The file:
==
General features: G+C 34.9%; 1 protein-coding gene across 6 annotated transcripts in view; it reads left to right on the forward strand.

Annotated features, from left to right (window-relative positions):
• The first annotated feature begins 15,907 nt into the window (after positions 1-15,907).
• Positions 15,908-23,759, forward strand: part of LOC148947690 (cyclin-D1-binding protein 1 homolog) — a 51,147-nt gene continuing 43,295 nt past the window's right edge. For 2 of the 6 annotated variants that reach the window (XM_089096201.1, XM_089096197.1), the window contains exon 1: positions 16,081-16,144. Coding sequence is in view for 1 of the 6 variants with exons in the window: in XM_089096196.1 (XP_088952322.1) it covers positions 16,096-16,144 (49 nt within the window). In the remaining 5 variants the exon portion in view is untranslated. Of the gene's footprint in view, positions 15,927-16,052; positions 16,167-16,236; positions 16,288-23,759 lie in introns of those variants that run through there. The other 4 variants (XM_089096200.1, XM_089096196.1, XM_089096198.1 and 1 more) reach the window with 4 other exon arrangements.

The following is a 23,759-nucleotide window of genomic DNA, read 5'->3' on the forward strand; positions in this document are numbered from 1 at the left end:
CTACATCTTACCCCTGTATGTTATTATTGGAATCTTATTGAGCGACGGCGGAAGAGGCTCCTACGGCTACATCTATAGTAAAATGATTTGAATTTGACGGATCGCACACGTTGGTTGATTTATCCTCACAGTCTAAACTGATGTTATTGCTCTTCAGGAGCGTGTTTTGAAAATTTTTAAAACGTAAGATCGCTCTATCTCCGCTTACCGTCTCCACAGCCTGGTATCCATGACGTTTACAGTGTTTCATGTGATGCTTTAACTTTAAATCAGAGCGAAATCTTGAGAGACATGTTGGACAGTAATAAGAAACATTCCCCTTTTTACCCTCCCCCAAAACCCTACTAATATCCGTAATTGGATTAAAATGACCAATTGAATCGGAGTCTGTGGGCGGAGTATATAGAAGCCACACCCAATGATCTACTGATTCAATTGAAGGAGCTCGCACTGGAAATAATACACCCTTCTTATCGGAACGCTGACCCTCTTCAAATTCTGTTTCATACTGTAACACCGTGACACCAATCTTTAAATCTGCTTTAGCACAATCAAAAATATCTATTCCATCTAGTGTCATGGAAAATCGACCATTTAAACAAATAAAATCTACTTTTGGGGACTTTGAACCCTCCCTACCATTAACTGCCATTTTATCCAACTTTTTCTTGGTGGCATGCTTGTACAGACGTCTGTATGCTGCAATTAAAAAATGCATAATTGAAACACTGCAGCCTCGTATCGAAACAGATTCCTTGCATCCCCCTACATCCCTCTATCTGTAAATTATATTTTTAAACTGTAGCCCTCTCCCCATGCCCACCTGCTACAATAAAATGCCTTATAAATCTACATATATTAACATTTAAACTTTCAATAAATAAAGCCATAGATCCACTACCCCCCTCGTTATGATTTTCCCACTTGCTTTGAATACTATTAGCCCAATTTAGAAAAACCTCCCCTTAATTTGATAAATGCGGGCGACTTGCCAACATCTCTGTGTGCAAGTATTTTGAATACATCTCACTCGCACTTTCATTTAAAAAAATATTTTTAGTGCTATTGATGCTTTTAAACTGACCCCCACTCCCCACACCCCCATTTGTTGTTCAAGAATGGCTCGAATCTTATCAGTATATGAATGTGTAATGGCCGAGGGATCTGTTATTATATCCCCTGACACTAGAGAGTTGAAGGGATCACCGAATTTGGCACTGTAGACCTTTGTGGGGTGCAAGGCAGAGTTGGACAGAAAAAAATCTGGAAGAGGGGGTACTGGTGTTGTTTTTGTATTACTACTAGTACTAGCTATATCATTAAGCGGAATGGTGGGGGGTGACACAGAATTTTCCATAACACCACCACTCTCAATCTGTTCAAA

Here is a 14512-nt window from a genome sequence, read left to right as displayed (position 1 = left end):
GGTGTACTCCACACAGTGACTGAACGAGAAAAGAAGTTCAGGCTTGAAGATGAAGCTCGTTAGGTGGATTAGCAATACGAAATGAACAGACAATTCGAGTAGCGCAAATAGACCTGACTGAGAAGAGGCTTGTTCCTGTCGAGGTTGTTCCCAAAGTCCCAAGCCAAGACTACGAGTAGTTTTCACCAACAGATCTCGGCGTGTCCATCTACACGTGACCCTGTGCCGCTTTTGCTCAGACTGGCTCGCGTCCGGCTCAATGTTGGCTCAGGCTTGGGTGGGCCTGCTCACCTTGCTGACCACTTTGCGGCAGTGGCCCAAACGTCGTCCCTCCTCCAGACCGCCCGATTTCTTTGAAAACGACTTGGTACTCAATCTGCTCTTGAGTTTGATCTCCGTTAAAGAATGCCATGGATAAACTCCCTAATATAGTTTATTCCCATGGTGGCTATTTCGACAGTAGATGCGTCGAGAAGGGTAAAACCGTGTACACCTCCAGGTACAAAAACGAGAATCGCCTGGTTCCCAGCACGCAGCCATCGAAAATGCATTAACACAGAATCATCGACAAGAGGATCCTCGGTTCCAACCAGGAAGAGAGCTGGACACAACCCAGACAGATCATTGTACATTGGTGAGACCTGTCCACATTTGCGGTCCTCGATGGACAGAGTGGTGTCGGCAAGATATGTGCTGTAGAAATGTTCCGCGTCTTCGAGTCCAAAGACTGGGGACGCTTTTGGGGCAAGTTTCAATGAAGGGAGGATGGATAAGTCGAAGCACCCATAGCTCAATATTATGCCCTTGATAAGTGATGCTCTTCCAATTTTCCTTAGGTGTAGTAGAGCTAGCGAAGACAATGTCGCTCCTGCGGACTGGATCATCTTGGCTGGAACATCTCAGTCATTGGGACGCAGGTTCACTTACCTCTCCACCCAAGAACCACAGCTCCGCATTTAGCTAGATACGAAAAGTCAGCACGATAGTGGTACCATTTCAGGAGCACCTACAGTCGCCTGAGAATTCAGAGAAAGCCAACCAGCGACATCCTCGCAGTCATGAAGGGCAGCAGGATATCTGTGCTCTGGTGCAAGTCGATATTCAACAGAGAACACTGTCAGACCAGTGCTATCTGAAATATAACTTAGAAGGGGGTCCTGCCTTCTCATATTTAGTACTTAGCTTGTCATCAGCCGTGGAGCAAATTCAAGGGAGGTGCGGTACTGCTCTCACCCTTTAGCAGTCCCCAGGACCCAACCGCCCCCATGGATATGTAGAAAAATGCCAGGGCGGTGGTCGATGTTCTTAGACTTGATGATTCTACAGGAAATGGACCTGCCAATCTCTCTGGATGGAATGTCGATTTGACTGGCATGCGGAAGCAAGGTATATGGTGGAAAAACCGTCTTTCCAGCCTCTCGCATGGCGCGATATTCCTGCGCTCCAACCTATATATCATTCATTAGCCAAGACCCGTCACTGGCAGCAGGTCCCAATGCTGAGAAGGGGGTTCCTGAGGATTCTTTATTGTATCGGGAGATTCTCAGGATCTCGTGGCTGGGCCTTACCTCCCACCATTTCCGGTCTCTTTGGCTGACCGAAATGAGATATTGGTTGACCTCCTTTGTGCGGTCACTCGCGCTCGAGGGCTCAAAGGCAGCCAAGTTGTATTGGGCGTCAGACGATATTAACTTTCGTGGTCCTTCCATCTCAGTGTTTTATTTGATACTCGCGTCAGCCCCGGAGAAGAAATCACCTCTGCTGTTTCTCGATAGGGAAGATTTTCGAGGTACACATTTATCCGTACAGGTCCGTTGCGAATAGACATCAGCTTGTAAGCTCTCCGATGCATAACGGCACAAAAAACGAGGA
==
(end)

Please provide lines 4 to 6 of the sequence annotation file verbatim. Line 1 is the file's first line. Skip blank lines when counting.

• Positions 15,908-23,759, forward strand: part of LOC148947690 (cyclin-D1-binding protein 1 homolog) — a 51,147-nt gene continuing 43,295 nt past the window's right edge. For 2 of the 6 annotated variants that reach the window (XM_089096201.1, XM_089096197.1), the window contains exon 1: positions 16,081-16,144. Coding sequence is in view for 1 of the 6 variants with exons in the window: in XM_089096196.1 (XP_088952322.1) it covers positions 16,096-16,144 (49 nt within the window). In the remaining 5 variants the exon portion in view is untranslated. Of the gene's footprint in view, positions 15,927-16,052; positions 16,167-16,236; positions 16,288-23,759 lie in introns of those variants that run through there. The other 4 variants (XM_089096200.1, XM_089096196.1, XM_089096198.1 and 1 more) reach the window with 4 other exon arrangements.

The following is a 23,759-nucleotide window of genomic DNA, read 5'->3' on the forward strand; positions in this document are numbered from 1 at the left end:
CTACATCTTACCCCTGTATGTTATTATTGGAATCTTATTGAGCGACGGCGGAAGAGGCTCCTACGGCTACATCTATAGTAAAATGATTTGAATTTGACGGATCGCACACGTTGGTTGATTTATCCTCACAGTCTAAACTGATGTTATTGCTCTTCAGGAGCGTGTTTTGAAAATTTTTAAAACGTAAGATCGCTCTATCTCCGCTTACCGTCTCCACAGCCTGGTATCCATGACGTTTACAGTGTTTCATGTGATGCTTTAACTTTAAATCAGAGCGAAATCTTGAGAGACATGTTGGACAGTAATAAGAAACATTCCCCTTTTTACCCTCCCCCAAAACCCTACTAATATCCGTAATTGGATTAAAATGACCAATTGAATCGGAGTCTGTGGGCGGAGTATATAGAAGCCACACCCAATGATCTACTGATTCAATTGAAGGAGCTCGCACTGGAAATAATACACCCTTCTTATCGGAACGCTGACCCTCTTCAAATTCTGTTTCATACTGTAACACCGTGACACCAATCTTTAAATCTGCTTTAGCACAATCAAAAATATCTATTCCATCTAGTGTCATGGAAAATCGACCATTTAAACAAATAAAATCTACTTTTGGGGACTTTGAACCCTCCCTACCATTAACTGCCATTTTATCCAACTTTTTCTTGGTGGCATGCTTGTACAGACGTCTGTATGCTGCAATTAAAAAATGCATAATTGAAACACTGCAGCCTCGTATCGAAACAGATTCCTTGCATCCCCCTACATCCCTCTATCTGTAAATTATATTTTTAAACTGTAGCCCTCTCCCCATGCCCACCTGCTACAATAAAATGCCTTATAAATCTACATATATTAACATTTAAACTTTCAATAAATAAAGCCATAGATCCACTACCCCCCTCGTTATGATTTTCCCACTTGCTTTGAATACTATTAGCCCAATTTAGAAAAACCTCCCCTTAATTTGATAAATGCGGGCGACTTGCCAACATCTCTGTGTGCAAGTATTTTGAATACATCTCACTCGCACTTTCATTTAAAAAAATATTTTTAGTGCTATTGATGCTTTTAAACTGACCCCCACTCCCCACACCCCCATTTGTTGTTCAAGAATGGCTCGAATCTTATCAGTATATGAATGTGTAATGGCCGAGGGATCTGTTATTATATCCCCTGACACTAGAGAGTTGAAGGGATCACCGAATTTGGCACTGTAGACCTTTGTGGGGTGCAAGGCAGAGTTGGACAGAAAAAAATCTGGAAGAGGGGGTACTGGTGTTGTTTTTGTATTACTACTAGTACTAGCTATATCATTAAGCGGAATGGTGGGGGGTGACACAGAATTTTCCATAACACCACCACTCTCAATCTGTTCAAA